Weekly Daf: Must tzitzis start out as valid?


Must tzitzis start out as valid?

Rabbi Shmuel Wise, Maggid Shiur at RealClearDaf.com

The daf that falls out on Yom Kippur discusses this issue. Rav Huna rules that if someone put tzitzis on a three-cornered garment (which has no tzitzis obligation) and then created a fourth corner and added tzitzis to that corner, the tzitzis are not valid. As Rav Huna explains, since he affixed the first fringes prematurely—before the garment had a tzitzis obligation—he didn’t fulfill the command of, “You shall make tzitzis on your garments,” which implies that the act of attaching the tzitzis to the garment must be an act of creating valid tzitzis.

The gemara questions the notion that attaching the tzitzis prematurely does not meet the standard of “making” the tzitzis from a ruling of R’ Zeira. R’ Zeira discusses the halachah in a case where someone attached a second set of tzitzis to a garment and then removed the old set. R’ Zeira rules that the tzitzis are kosher. This would appear to contradict Rav Huna’s ruling: since at the time of attachment the new set was superfluous, according to Rav Huna this should not be considered a proper “making” of the tzitzis!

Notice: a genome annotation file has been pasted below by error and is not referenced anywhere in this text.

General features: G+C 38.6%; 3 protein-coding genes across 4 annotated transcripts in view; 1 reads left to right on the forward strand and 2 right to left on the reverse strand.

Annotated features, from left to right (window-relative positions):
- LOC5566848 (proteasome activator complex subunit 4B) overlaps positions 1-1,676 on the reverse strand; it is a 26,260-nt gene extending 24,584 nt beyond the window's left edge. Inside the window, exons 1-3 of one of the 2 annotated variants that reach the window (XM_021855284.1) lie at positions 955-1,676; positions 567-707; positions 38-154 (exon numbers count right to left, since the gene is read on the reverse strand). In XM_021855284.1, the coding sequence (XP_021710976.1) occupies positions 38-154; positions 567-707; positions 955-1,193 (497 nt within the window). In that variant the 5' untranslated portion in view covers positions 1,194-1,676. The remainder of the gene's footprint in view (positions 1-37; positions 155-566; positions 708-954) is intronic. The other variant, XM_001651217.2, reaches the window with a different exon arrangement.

Rava suggests a distinction to reconcile these two rulings. He points out that this act of adding another set of tzitzis was Biblically forbidden under “You shall not add to it,” which forbids us from adding onto the requisite number (e.g. four fringes) of any mitzvah in the Torah. Since the act of adding another set of tzitzis was a Torah violation it is an act that is completely null and void and thus from the halachah’s point of view, this person is considered to have made the tzitzis at the time when he restored the fringes to their proper number by removing the original fringes. Consequently, these tzitzis were properly made and are perfectly valid.

But the gemara rejects this distinction on grounds that it makes the unwarranted assumption that the person’s intention here was to flagrantly add to the number of tzitzis required by the Torah. It’s more reasonable to assume, R’ Pappa points out, that this person simply desired to replace the old tzitzis—he just chose to add the new tzitzis before removing the old ones. If so we can no longer view the adding of the new tzitzis as a halachically meaningless action; rather, he did clearly add these tzitzis at a premature stage, which means that R’ Zeira’s ruling that the tzitzis are kosher is truly at odds with Rav Huna’s position.